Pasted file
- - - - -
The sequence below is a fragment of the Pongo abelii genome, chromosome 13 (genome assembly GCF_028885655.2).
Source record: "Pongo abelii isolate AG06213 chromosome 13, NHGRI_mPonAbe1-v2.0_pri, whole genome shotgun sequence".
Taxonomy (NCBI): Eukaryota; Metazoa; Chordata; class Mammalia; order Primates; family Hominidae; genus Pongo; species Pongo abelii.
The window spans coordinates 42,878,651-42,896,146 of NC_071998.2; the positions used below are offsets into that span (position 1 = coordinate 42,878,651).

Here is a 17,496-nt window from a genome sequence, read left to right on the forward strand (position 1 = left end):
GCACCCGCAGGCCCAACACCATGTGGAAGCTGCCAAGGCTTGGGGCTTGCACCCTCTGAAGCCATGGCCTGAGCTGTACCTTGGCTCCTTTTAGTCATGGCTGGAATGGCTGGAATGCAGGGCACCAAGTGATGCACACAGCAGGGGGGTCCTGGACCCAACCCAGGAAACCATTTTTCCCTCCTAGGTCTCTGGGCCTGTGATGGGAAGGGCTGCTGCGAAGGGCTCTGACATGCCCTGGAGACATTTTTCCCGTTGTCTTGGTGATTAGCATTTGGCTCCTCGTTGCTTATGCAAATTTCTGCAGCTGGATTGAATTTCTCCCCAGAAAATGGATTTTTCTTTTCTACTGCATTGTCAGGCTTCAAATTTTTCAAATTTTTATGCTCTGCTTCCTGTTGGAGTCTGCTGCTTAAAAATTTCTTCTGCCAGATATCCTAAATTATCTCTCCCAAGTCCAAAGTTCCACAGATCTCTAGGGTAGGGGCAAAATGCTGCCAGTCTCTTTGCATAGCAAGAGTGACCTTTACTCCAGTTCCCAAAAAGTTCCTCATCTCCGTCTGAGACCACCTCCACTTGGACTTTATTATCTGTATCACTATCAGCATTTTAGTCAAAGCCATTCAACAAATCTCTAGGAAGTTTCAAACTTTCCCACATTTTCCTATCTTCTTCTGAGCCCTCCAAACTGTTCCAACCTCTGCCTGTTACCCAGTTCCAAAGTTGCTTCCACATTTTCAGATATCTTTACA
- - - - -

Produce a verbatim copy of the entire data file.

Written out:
The sequence below is a fragment of the Pongo abelii genome, chromosome 13 (genome assembly GCF_028885655.2).
Source record: "Pongo abelii isolate AG06213 chromosome 13, NHGRI_mPonAbe1-v2.0_pri, whole genome shotgun sequence".
Taxonomy (NCBI): Eukaryota; Metazoa; Chordata; class Mammalia; order Primates; family Hominidae; genus Pongo; species Pongo abelii.
The window spans coordinates 42,878,651-42,896,146 of NC_071998.2; the positions used below are offsets into that span (position 1 = coordinate 42,878,651).

Here is a 17,496-nt window from a genome sequence, read left to right on the forward strand (position 1 = left end):
GCACCCGCAGGCCCAACACCATGTGGAAGCTGCCAAGGCTTGGGGCTTGCACCCTCTGAAGCCATGGCCTGAGCTGTACCTTGGCTCCTTTTAGTCATGGCTGGAATGGCTGGAATGCAGGGCACCAAGTGATGCACACAGCAGGGGGGTCCTGGACCCAACCCAGGAAACCATTTTTCCCTCCTAGGTCTCTGGGCCTGTGATGGGAAGGGCTGCTGCGAAGGGCTCTGACATGCCCTGGAGACATTTTTCCCGTTGTCTTGGTGATTAGCATTTGGCTCCTCGTTGCTTATGCAAATTTCTGCAGCTGGATTGAATTTCTCCCCAGAAAATGGATTTTTCTTTTCTACTGCATTGTCAGGCTTCAAATTTTTCAAATTTTTATGCTCTGCTTCCTGTTGGAGTCTGCTGCTTAAAAATTTCTTCTGCCAGATATCCTAAATTATCTCTCCCAAGTCCAAAGTTCCACAGATCTCTAGGGTAGGGGCAAAATGCTGCCAGTCTCTTTGCATAGCAAGAGTGACCTTTACTCCAGTTCCCAAAAAGTTCCTCATCTCCGTCTGAGACCACCTCCACTTGGACTTTATTATCTGTATCACTATCAGCATTTTAGTCAAAGCCATTCAACAAATCTCTAGGAAGTTTCAAACTTTCCCACATTTTCCTATCTTCTTCTGAGCCCTCCAAACTGTTCCAACCTCTGCCTGTTACCCAGTTCCAAAGTTGCTTCCACATTTTCAGATATCTTTACA